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Re: Fw: Mach, a but choise ?

> I don't know if this is the right place to ask, but what better place than
> the one where the creators are, so I've been following the development of
> The Hurd for a while now, and read as much about the subject as I've been
> able to find on the Web. From what I 'd read so far I concluded that Mach
> was I wonderful idea to base an OS on, despite opinions (like Linus,s saying
> it was idealistic and very slow). The best article I 've read is Doctor
> Dobb's site insightful explanation of the system, ... just to know that RMS
> himself had admited basing Hurd on the Mach microkernel was a mistake. Did
> he mean, the mistake being the time they lost waiting for the release of
> Mach to free software or was he speaking about Mach being a "technical
> mistake" ?

Every microkernel-based OS faces the problem of communication costs between
tasks. If you move OS functionality outside the kernel, client A needs
to send a message to Server B and Server B often needs to answer back
with another message. Message passing is normally done through the
microkernel for security reasons. Now consider the number of context-
switches that are needed:

  monolithic                      microkernel

  client -> kernel                client -> ukernel
  kernel -> client                ukernel -> server
                                  [ server -> kernel?
                                    kernel -> server? ]
                                  server -> ukernel
                                  ukernel -> client

  => 2 context switches                       => 4 [or 6] context switches
                                                 [ if server can't answer
                                                   directly ]

In any case, a monolithic system will be faster, especially if the
programs use many syscalls.

If you must choose between monolithic and mikrokernel approaches,
you generally not only consider speed (although that is important too),
but also flexibility. On a microkernel, you can run many OS personalities,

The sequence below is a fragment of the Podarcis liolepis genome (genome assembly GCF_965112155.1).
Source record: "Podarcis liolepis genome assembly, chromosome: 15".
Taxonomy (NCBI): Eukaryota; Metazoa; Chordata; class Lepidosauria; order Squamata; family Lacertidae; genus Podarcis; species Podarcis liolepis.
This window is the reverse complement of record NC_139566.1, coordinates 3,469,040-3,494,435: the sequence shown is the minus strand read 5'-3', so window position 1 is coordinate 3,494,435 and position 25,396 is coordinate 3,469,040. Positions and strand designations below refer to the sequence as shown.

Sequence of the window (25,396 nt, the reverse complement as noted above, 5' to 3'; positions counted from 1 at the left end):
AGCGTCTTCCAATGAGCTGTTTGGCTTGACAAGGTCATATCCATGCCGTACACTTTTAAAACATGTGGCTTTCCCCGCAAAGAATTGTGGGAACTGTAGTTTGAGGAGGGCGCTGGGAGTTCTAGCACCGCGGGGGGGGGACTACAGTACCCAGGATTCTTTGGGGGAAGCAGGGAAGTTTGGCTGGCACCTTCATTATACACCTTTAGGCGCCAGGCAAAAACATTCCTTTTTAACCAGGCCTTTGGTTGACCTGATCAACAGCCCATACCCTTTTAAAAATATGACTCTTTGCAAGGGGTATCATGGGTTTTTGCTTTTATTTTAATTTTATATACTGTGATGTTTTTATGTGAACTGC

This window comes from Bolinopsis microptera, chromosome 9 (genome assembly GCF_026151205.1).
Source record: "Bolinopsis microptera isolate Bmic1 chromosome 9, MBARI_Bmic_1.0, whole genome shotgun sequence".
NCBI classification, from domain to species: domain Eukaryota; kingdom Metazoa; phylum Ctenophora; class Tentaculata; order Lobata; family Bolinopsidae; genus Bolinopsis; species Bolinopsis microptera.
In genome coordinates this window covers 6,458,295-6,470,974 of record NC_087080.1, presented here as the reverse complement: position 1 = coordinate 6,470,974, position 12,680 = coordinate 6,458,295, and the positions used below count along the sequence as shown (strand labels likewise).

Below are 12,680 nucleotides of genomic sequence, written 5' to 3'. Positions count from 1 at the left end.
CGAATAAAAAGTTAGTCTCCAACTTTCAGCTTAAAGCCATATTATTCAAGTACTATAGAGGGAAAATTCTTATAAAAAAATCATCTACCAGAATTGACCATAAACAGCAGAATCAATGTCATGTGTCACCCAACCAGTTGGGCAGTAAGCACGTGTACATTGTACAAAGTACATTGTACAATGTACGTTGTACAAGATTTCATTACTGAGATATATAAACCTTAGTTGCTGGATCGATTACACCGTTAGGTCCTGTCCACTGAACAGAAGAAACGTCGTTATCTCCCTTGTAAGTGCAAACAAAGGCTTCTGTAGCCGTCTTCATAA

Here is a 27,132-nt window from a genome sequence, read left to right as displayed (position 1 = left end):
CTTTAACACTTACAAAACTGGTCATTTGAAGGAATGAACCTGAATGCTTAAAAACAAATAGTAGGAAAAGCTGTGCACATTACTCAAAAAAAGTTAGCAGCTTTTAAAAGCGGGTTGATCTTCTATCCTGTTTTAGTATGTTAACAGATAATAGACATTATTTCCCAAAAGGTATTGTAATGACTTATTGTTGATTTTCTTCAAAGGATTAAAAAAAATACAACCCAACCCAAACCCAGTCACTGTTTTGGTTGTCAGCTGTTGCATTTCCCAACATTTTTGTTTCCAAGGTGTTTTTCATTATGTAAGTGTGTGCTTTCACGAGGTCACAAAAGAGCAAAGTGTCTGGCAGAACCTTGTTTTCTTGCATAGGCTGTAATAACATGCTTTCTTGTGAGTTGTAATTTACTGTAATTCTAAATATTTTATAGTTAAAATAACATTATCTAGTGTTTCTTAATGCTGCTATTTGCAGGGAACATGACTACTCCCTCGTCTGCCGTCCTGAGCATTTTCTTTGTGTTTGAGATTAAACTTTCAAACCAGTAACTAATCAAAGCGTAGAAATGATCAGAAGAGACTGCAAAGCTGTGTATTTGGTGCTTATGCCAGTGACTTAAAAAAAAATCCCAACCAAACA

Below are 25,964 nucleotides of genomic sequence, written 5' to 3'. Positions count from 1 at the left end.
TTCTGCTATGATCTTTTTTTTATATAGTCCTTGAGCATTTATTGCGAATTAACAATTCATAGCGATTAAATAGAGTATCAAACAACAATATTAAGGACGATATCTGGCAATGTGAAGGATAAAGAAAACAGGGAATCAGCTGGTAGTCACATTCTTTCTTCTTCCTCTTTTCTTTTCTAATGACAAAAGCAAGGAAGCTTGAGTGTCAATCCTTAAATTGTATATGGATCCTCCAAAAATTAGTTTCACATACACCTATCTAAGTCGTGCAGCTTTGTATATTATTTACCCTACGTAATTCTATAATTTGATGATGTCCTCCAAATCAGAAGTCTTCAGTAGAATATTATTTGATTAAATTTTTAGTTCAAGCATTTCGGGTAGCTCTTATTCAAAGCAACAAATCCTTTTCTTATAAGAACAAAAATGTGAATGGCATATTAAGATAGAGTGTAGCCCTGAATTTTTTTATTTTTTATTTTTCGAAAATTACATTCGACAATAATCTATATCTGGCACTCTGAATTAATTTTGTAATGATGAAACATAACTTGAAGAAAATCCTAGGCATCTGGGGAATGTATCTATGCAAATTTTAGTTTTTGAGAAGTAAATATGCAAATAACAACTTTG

even at the same time. You can replace single components without having
to worry (much) about the stability of the whole system. You can even
distribute the whole system to a multicomputer (a 'collective')... There's
another side effect of this: Since more code is running in user-space,
the amount of trusted kernel-code is reduced, thus greatly reducing the
number of panic()s opportunities.

So microkernels _are_ a good way to provide for more flexible systems,
even if they often incur more overhead that monolithic kernels.

If you must choose between misc. microkernels, the perspective changes:
Mach is a ukernel with a rich set of semantics. Therefore it is bloated
and not so small than a ukernel should be. They are other microkernels
that are much smaller and that provide for faster context switches.

One good example of such a lean ukernel is L4 and some people on l4-hurd
are trying to figure out how to port the Hurd to it. The main philosophy
of L4 is to provide only an absolute minimal set of services (as opposed
to Mach). In doing so, the memory footprint of L4 is _much_ slower than
that of Mach. The main advantage of this is that a context switch in L4
doesn't flush the processor cache, therefore providing for very fast IPC.



Farid Hajji -- Unix Systems and Network Admin | Phone: +49-2131-67-555
Broicherdorfstr. 83, D-41564 Kaarst, Germany  | farid.hajji@ob.kamp.net
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Murphy's Law fails only when you try to demonstrate it, and thus succeeds.

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